The configuration of the lamp header (45) allows such rotation because first and second source connections (55-1, 55-2, 60-1, 60-2) are disposed on each first and second lateral portions (62, 64 respectively) of the lamp header (45). These source connections (55-1, 55-2, 60-1, 60-2) provide an interface for coupling the lamp header (45) to the power source (15). The first source connections (55-1, 55-2) are coupled to each other by way of a first interconnect (65), and the second source connections are coupled to each other by way of a second interconnect (70). The first source connections (55-1, 55-2) are also coupled to a first lead (75). Accordingly, the first lead (75) is coupled to the first source connections (55-1, 55-2) by way of the first interconnect (65). As a result, when the first source connection (55-1, 55-2) is coupled to the power source (15), the first lead (75) is also coupled to the power source (15). Similarly, a second lead (80) is coupled to the second source connections (60-1, 60-2) by way of the second interconnect (70).

Several approaches may be used to couple the first interconnect (65) and second interconnect (70) to the first source connections (55-1, 55-2) and second source connections (60-1, 60-2) respectively. Some of these exemplary structures also insulate the first interconnect (65) from the second interconnect (70). Further, some exemplary approaches make use of connections that are readily attached to the lamp header (45). Connection assemblies that are attached to the lamp header (45) may reduce the time required to form lamp assemblies, thus reducing the cost of forming lamp assemblies.

Some exemplary configurations of lamp headers and lamp assemblies will now be discussed in more detail. In particular, FIG. 2 illustrates an exemplary lamp header with pre-formed metal contacts. FIGS. 3A–3B illustrate a lamp assembly that makes use of a header with pre-formed metal contacts coupled thereto. FIG. 4 illustrates an exemplary lamp header with flexible interconnects, while FIGS. 5A–5B show an exemplary lamp assembly having a lamp header with flexible interconnects. FIGS. 6A–6B show an exemplary lamp assembly that uses two-sided circuit board interconnects. Each of these lamp headers and assemblies make use of connection assemblies that reduce production costs.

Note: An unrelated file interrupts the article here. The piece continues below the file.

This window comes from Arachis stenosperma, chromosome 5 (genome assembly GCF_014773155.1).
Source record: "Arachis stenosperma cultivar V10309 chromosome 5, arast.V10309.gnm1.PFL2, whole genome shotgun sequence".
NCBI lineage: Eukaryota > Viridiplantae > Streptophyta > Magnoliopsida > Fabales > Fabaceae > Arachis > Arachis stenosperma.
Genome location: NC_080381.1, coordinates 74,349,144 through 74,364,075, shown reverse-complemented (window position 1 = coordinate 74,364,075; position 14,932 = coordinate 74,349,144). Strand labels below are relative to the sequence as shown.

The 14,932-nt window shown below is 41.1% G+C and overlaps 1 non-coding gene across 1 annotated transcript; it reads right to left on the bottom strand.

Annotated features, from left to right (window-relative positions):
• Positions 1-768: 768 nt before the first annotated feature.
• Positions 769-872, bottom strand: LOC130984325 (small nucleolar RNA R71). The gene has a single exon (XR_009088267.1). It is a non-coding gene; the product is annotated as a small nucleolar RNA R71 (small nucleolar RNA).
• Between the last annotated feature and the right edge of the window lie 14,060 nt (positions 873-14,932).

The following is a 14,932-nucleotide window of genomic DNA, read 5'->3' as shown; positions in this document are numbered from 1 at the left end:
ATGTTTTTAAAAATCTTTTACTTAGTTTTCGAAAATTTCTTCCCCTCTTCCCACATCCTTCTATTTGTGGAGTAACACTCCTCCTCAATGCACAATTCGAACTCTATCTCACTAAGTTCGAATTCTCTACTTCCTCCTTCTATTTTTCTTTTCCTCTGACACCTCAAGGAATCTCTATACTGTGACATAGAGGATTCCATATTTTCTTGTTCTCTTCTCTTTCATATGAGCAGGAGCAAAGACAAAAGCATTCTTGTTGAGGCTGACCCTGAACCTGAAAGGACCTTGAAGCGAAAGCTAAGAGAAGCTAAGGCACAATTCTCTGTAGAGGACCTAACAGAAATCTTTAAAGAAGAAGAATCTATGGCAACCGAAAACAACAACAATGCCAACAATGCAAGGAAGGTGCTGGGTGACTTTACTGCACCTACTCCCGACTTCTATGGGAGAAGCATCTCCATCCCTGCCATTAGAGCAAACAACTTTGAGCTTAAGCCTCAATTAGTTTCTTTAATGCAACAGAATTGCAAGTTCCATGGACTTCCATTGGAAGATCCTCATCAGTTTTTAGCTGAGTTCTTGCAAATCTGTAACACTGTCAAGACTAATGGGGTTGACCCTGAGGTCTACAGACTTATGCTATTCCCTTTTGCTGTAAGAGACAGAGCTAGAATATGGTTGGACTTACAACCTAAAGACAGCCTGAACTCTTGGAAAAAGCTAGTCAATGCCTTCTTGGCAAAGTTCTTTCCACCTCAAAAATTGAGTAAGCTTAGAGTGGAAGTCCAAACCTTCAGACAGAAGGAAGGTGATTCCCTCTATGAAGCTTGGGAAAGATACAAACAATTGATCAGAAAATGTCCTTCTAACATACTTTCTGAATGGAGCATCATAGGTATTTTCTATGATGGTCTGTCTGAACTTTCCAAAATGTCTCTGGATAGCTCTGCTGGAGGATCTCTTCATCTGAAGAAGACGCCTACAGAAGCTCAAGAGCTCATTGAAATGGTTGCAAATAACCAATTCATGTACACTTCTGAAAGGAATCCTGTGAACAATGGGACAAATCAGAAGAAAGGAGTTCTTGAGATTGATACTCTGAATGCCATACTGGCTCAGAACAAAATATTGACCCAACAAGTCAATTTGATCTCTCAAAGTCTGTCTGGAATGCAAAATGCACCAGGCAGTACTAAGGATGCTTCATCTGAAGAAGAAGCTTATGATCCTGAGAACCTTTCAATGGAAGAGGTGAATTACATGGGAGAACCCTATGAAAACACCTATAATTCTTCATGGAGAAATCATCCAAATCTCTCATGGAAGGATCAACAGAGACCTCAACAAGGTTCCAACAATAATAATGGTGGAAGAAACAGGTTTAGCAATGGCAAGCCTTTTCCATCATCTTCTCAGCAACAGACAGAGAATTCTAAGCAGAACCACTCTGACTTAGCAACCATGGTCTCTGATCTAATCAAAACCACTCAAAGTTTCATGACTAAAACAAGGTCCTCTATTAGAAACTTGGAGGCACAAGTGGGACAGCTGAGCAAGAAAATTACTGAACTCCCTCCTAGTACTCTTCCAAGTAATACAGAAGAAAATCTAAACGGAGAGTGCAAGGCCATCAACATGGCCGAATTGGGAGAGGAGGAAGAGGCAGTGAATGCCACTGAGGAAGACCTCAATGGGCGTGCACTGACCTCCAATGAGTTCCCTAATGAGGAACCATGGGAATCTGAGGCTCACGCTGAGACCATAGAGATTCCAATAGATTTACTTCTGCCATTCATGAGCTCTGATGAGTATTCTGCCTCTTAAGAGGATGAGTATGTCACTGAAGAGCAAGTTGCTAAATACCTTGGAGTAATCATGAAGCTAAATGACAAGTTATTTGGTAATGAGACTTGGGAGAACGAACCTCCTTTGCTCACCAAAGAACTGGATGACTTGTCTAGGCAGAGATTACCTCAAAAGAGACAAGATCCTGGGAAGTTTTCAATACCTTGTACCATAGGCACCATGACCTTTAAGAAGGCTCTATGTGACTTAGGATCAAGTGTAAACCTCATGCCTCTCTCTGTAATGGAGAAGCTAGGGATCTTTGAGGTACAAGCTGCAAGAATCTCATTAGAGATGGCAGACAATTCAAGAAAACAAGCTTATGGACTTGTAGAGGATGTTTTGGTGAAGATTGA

Pre-Formed Electrical Contacts

FIG. 2 illustrates a lamp header (200) having pre-formed metal contacts (205, 210) coupled thereto. The pre-formed contacts are external to the lamp header and include a first contact (205) configured to be coupled to the bottom of the lamp header (200) and a second contact (210) configured to be coupled to the top of lamp header (200). This configuration places first and second source connections on each of the first and second lateral portions (62, 64) of the lamp header (200) that are coupled to first and second source connection on the other side of the lamp header (200). This configuration also provides for the coupling of each of the first and second source connections to first and second leads of a lamp. The general characteristics of the first contact will first be discussed, followed by a discussion of corresponding characteristics of the lamp header and the interaction between the first contact and the lamp header.

The first contact (205) includes a plurality of first-source connections (215-1, 215-2) that are connected by a first interconnect (220). In particular, the first-source connections (215-1, 215-2) shown are integrally formed with the first interconnect (220) out of a metallic material. As a result, the first-source connections (215-1, 215-2) are physically connected by a first interconnect (220). The lamp header (200) and the first contact (205) are shaped to allow them to be coupled together.

The exemplary lamp header (200) includes first source recesses (225-1, best seen in FIG. 3B, 225-2) formed on a base member (230). These first source recesses (225-1, 225-2) correspond to the first source connections (215-1, 215-2). Further, the lamp header (200) may be formed of a solid ceramic material.